Full-Length Original Research
Prognostic value of insular lobe involvement in temporal lobe epilepsy: A stereoelectroencephalographic study
Article first published online: 12 JUL 2013
Wiley Periodicals, Inc. © 2013 International League Against Epilepsy
Volume 54, Issue 9, pages 1658–1667, September 2013
How to Cite
Blauwblomme, T., David, O., Minotti, L., Job, A.-S., Chassagnon, S., Hoffman, D., Chabardes, S. and Kahane, P. (2013), Prognostic value of insular lobe involvement in temporal lobe epilepsy: A stereoelectroencephalographic study. Epilepsia, 54: 1658–1667. doi: 10.1111/epi.12260
- Issue published online: 6 SEP 2013
- Article first published online: 12 JUL 2013
- Manuscript Accepted: 27 MAY 2013
- Temporal lobe epilepsy;
- Stereotactic intracerebral electroencephalographic;
- Epileptogenic index;
- Epilepsy surgery
Failure of anterior temporal lobectomy for temporal lobe epilepsy has raised the question of insular cortex involvement in these seizures. Because of difficulties in exploring the insula with invasive electroencephalography (EEG) recordings, only few studies have been performed and this question remains unanswered.
Here, we studied 17 patients who underwent surgery for drug-resistant temporal lobe epilepsy, explored with intracerebral electrodes, with at least one electrode coplanar to the insula. We analyzed seizure propagation patterns from temporal lobe structures to the insula, and their effect on outcome. We used an objective measure of the epileptogenicity of the insula for individual cases and group analysis between patients who were seizure-free after surgery and the others.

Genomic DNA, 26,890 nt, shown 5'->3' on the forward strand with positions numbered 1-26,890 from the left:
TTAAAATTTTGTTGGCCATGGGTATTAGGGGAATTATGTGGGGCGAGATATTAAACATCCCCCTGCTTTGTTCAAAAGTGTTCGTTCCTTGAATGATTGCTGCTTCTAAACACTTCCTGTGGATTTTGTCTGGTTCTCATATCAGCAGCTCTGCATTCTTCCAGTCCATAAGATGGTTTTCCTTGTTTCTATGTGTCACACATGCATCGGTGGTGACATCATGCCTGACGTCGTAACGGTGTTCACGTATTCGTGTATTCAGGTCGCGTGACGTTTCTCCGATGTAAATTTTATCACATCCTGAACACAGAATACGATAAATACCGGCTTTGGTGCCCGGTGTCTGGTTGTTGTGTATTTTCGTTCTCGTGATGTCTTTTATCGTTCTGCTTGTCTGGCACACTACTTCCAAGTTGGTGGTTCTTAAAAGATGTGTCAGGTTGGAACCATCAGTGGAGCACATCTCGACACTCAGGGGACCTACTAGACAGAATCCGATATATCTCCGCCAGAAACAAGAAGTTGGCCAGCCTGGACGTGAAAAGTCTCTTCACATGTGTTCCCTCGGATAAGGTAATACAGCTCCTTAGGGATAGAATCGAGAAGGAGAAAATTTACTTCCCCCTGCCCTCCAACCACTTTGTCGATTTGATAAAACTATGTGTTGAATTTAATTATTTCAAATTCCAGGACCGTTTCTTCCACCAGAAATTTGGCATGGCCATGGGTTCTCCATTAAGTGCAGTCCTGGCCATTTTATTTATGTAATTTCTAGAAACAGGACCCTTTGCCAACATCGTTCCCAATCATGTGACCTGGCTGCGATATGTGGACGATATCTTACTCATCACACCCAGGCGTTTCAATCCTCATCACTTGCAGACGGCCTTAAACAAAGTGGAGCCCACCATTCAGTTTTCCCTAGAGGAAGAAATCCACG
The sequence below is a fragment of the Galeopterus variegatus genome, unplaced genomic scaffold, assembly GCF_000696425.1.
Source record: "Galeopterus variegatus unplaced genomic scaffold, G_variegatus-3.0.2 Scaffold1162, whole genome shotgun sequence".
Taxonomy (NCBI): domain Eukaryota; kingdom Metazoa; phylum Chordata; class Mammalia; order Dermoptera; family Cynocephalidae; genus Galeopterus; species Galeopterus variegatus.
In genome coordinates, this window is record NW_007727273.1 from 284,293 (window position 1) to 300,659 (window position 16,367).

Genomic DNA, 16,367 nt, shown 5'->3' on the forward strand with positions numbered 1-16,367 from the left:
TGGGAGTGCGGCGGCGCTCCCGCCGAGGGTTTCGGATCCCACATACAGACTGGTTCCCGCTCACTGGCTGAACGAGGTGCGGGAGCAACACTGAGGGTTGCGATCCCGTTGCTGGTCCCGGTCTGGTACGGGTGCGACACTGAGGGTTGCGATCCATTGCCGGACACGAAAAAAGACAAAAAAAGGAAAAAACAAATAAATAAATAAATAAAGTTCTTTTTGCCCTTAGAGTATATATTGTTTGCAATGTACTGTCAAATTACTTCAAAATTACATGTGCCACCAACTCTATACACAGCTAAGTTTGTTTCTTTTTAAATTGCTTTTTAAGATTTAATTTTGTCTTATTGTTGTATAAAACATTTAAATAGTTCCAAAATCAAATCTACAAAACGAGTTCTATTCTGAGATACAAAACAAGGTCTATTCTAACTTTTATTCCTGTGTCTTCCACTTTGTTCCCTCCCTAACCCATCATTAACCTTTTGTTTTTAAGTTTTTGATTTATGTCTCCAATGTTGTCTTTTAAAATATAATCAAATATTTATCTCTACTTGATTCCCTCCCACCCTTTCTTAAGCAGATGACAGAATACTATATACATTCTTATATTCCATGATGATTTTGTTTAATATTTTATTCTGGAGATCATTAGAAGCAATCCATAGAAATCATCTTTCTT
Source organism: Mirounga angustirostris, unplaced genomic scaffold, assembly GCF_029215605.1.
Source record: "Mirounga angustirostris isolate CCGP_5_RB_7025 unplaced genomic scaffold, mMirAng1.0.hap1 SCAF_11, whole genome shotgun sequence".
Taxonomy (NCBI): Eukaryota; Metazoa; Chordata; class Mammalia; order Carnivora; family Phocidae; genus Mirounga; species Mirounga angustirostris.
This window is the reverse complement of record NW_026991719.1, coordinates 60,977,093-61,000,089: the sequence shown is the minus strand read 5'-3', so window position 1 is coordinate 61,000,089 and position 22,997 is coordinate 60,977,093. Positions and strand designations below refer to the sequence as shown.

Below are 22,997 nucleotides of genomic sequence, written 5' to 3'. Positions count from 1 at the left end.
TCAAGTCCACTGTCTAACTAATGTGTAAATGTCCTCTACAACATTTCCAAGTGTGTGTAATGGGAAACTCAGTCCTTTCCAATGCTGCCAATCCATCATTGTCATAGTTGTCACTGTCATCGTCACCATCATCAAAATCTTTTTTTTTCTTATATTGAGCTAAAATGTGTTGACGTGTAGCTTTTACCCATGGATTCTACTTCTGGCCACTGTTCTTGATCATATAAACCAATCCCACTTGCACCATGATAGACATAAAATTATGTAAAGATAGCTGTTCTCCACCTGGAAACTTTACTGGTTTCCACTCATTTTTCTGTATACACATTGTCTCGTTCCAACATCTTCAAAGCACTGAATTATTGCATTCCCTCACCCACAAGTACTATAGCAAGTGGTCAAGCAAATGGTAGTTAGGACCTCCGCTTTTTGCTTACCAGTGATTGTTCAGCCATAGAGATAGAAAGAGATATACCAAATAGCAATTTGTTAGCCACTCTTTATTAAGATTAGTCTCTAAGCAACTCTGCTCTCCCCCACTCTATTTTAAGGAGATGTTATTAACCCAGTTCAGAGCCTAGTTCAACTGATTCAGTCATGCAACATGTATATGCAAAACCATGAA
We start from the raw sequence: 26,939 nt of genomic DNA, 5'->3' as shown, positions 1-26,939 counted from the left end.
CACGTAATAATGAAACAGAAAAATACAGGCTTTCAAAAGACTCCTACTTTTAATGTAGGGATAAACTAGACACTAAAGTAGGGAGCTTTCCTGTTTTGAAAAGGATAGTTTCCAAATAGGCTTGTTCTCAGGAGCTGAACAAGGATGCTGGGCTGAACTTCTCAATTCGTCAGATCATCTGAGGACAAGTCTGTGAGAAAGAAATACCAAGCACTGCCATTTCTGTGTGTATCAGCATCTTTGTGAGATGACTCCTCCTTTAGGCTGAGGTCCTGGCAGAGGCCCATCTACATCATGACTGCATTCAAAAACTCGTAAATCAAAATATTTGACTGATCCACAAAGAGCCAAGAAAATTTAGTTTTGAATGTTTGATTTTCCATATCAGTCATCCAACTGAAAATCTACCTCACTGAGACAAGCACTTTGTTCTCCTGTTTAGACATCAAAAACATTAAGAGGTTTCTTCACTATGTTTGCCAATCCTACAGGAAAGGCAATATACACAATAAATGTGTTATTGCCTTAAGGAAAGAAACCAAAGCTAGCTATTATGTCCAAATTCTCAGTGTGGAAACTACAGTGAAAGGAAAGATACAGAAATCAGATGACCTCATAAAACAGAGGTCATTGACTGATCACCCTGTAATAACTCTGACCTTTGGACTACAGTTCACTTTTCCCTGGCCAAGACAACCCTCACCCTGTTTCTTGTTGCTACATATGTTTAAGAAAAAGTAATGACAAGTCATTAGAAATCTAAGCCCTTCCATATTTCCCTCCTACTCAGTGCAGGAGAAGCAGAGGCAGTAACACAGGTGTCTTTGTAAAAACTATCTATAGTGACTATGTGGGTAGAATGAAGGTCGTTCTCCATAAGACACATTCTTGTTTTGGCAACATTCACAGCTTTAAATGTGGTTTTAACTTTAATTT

All temporal lobe seizures propagated to the insular cortex, with a shorter propagation delay in the case of mesiolateral temporal lobe seizures, thus supporting the existence of a perilimbic network. Epileptogenicity of the insular cortex was not a prognostic factor for outcome after surgery.
Insular involvement in temporal lobe seizure is not per se a prognostic factor for surgical outcome. Prognosis may be correlated with larger epileptogenic zones that our stereoelectroencephalography spatial sampling could have underestimated.